Attention Business Owners: Are Your Marks Protected?
February 10, 2017

By Joseph S. Heino

One of its most obvious, but often overlooked, assets that a business has is the very name that the business uses to hold itself out to the public. That name, including the names of various products and services it may market, are valuable assets of that business and need to be treated as such. Most business owners do not realize it, but the names ASPIRIN, CELLOPHANE and ZIPPER each started out as a name associated with a business that marketed a very successful product. The products were so successful, however, that the unique name given to each of the products eventually became associated as the product itself. In the world of trademarks and service marks (collectively referred to here as “marks”), this is affectionately known as “genericide.” Generic marks are not protectable in the marketplace.

So, what should you do with your business name which has, through use, become a mark for your products or services? Keeping in mind that your mark may be a name, a logo, a logo with a name, a phrase, a slogan, or a myriad of other visually and verbally perceptible items, you need to step up and take measures to protect that mark.

One of the first steps is to make sure that you are using the mark properly. Never use your mark as a noun. Always use it as an adjective. For example, Xerox Corporation is very protective of the XEROX® mark and never, ever, wants to see the public referencing its copiers or the copies that the machine makes as a “Xerox.” It should always appear as a “Xerox® brand copier” or as a “Xerox® copier.” To do otherwise is the death knell for a mark, the first step towards genericide of that mark. In this regard, be diligent about reviewing company advertisements and brochures. And make sure that your marketing department understands and carefully adheres to these rules.

Another way to properly use your mark is to associate the notations “TM” or “SM” with your mark. Though not required, use of such notations is recommended and puts the purchasing public on notice that your business claims trademark or service mark rights, respectively, in the mark. If your mark has been federally registered, and we’ll talk about that later, you can also associate the notation “®” with your mark. You should also protect your mark by “policing” it. That is, you should police the marketplace from time to time, keeping your eyes and ears vigilant for marks that are “confusingly similar” to yours. In the age of the internet, this can be a relatively easy task. If you come across a potentially conflicting use, consider notifying the potential infringer of a problem by using a “cease and desist” letter. If such a letter does not bring about the desired result, prompt legal action may be taken, including injunctive relief to stop the infringing activity.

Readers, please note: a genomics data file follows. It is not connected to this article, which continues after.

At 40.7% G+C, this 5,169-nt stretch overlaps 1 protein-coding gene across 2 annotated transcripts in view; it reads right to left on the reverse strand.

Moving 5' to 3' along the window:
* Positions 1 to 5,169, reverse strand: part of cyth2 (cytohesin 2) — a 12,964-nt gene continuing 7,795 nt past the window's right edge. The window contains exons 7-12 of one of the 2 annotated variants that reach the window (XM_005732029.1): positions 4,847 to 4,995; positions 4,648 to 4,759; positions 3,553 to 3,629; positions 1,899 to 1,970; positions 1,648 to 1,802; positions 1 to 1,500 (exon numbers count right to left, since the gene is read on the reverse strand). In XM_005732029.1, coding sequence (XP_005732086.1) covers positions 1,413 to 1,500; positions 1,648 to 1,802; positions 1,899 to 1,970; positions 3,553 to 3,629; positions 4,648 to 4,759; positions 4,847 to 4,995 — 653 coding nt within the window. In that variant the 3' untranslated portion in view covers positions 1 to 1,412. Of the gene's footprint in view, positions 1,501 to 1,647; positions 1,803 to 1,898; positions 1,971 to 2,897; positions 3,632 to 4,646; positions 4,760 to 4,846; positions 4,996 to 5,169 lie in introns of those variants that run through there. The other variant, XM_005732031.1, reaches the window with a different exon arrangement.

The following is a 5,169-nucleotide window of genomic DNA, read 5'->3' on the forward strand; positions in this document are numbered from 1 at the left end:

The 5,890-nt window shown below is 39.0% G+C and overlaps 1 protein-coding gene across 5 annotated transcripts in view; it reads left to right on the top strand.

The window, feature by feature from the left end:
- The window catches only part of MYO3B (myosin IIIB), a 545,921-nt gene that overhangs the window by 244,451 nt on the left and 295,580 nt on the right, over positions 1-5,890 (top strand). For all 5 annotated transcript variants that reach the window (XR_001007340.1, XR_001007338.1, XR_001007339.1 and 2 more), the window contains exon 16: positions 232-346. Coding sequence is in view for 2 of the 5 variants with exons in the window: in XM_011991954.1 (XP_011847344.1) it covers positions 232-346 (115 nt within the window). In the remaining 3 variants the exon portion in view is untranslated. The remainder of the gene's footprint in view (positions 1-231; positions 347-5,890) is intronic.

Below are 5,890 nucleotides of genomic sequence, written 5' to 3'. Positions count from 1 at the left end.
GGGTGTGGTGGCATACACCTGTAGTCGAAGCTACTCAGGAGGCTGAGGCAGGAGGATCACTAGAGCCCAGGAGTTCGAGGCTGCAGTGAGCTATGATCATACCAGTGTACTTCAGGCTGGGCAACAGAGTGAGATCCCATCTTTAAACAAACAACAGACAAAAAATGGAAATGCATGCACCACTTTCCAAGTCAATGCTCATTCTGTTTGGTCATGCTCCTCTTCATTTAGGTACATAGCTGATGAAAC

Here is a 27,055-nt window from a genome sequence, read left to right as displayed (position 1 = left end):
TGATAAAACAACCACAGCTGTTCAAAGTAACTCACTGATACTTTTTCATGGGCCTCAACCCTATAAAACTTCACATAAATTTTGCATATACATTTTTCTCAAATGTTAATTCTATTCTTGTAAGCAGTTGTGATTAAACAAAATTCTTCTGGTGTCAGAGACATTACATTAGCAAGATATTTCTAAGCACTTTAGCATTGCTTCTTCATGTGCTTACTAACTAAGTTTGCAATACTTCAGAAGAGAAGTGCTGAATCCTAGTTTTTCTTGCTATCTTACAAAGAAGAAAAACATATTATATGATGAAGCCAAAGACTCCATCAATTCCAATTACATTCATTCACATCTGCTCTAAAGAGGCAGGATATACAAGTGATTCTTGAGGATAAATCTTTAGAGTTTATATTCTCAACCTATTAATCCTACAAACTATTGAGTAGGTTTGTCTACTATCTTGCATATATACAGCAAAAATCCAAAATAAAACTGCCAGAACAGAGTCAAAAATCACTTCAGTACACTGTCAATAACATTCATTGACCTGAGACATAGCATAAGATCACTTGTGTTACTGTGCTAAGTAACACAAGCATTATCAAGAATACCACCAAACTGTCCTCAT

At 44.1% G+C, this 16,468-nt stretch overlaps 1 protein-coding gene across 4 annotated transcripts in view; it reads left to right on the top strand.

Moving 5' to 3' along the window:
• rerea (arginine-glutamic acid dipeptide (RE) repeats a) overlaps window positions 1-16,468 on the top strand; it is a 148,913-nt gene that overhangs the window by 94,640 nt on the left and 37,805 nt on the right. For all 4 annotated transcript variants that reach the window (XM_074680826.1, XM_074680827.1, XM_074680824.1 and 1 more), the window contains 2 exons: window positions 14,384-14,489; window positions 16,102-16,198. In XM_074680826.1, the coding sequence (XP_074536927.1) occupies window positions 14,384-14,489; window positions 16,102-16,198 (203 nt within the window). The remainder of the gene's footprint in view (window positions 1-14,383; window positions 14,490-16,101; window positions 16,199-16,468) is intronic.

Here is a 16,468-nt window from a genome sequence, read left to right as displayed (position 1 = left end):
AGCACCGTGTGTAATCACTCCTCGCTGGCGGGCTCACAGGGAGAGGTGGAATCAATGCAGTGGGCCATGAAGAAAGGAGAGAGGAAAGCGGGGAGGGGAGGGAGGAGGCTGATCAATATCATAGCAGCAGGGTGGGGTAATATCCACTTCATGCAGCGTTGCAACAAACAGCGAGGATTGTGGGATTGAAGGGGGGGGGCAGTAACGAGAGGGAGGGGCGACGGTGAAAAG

Lastly, you should seriously consider federal registration of your mark with the United States Patent and Trademark Office (the “PTO”). The process is relatively painless and well worth the time, effort and resources to pursue. A duly registered mark is given a presumption of validity in court and affords certain legal remedies to the owner that are not available for marks that are not registered. As mentioned earlier, a federally registered mark also enjoys the privilege of associating use of the “®” notation with the mark, which use can only be made with permission of the PTO. The process, which starts with the preparation of the application paperwork is rather straight forward but is fraught with pitfalls for the unwary. For example, in attempting to register the mark FREEWAY LEATHER for a line of clothing for motorcyclists, one would want to avoid use of the word “leather” in the identification of goods. Use of that word could render the mark “merely descriptive” of the goods to which the mark applies. In processing the registration application, it is recommended that you consult with someone who works with the PTO on a regular basis.

For more information about trademark or service mark protection, please contact your Davis & Kuelthau attorney, or the author, Joseph S. Heino at 414.225.1452 or jheino@dkattorneys.com.

 

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